Standard Southern British (SSB)

The Handbook of the International Phonetic Association defines SSB as follows:

Standard Southern British (where ‘Standard’ should not be taken as implying a value judgment of ‘correctness’) is the modern equivalent of what has been called ‘Received Pronunciation’ (‘RP’). It is an accent of the south east of England which operates as a prestige norm there and (to varying degrees) in other parts of the British Isles and beyond. (p. 4)

The main differences between classic mid-twentieth-century RP and contemporary SSB are in the vowels. In terms of the phonemic inventory, SSB totally lacks the old FORCE diphthong /ɔə/, which still appeared in RP materials as recently as the 1977 English Pronouncing Dictionary, 14th edition, but which has been fully merged with the THOUGHT monophthong /oː/. The old CURE diphthong /ʊə/ is also now mostly merged into THOUGHT /oː/.

In terms of distribution, old RP allowed the short lax vowels /ɪ/ and /ʊ/ in word-final position, but in contemporary SSB schwa /ə/ is the only short lax vowel allowed finally.

The remaining differences are in phonetic realisation, but these differences are extensive. The most familiar symbols for British English were chosen by A. C. Gimson 60 years ago to describe the upper-class speech of that time in a way that he described as “explicit on the phonetic level”. Sociophonetic change since then has been so drastic that to pronounce Gimson’s symbols with their true IPA values now sounds so old-fashioned to native speakers as to be comical.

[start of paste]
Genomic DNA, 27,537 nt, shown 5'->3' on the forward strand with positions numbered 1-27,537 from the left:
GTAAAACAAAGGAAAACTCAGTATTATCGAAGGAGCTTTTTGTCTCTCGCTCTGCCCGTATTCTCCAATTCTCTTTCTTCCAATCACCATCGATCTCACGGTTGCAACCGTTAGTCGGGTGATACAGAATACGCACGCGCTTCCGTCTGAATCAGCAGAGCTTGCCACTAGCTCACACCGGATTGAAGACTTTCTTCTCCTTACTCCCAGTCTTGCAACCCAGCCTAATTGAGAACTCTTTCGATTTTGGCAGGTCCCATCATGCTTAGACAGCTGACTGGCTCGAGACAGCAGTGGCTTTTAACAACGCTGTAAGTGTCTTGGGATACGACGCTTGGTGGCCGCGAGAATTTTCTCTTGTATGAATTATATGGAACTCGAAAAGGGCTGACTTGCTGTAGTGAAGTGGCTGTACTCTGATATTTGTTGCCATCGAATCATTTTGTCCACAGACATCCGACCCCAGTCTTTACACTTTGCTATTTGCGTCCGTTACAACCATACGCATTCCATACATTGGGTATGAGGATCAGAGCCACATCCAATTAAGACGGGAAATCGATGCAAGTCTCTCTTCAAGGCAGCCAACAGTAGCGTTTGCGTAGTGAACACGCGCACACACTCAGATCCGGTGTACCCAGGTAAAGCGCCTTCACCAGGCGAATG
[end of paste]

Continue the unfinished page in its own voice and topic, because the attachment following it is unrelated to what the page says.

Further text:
The Gimsonian symbols are also phonologically misleading, suggesting an odd subgrouping of the long vowels and diphthongs, as I discuss at some length in this video.

In the following chart from my English After RP, I use IPA symbols to represent contemporary vowels in way that attempts to be phonetically and phonologically more realistic. Also shown, in faint grey, are the more traditional Gimsonian symbols where these differ.

The vowels fall into these groups, according to their phonetic nature and phonological behaviour:

  • short-lax (checked) vowels: always require a following consonant (except for unstressed schwa ə, which may end a word)
  • long-tense vowels: do not require a following consonant, and may end a word
    • linking-r vowels : do not occur before a vowel in the same word; before a vowel in the next word, linking r may be used, eg far, farm, safari, far‿out
    • diphthongs (free): may occur before consonants or vowels, eg lie, like, lion, and never trigger linking r. These diphthongs are also particularly susceptible to various processes: smoothing, pre-fortis clipping, and pre-l breaking.

The NEAR vowel is highly variable and, as mentioned above, the CURE vowel is increasingly replaced with the THOUGHT vowel.

I discuss the whole SSB vowel system at length, with audio illustrations, in this article. I’ve also written the following individual blog posts on the vowels of commA and STRUT, LOT and NORTH, FOOT, FLEECE, NEAR, SQUARE and PURE. And all the SSB vowels and vowel categories are covered in English After RP.

The following chart by Péter Szigetvári compares the symbols I’ve chosen (described as “Lindsey”) with several earlier systems. (Colours represent the first system in which a symbol was used.)
vowel_symbols_compare

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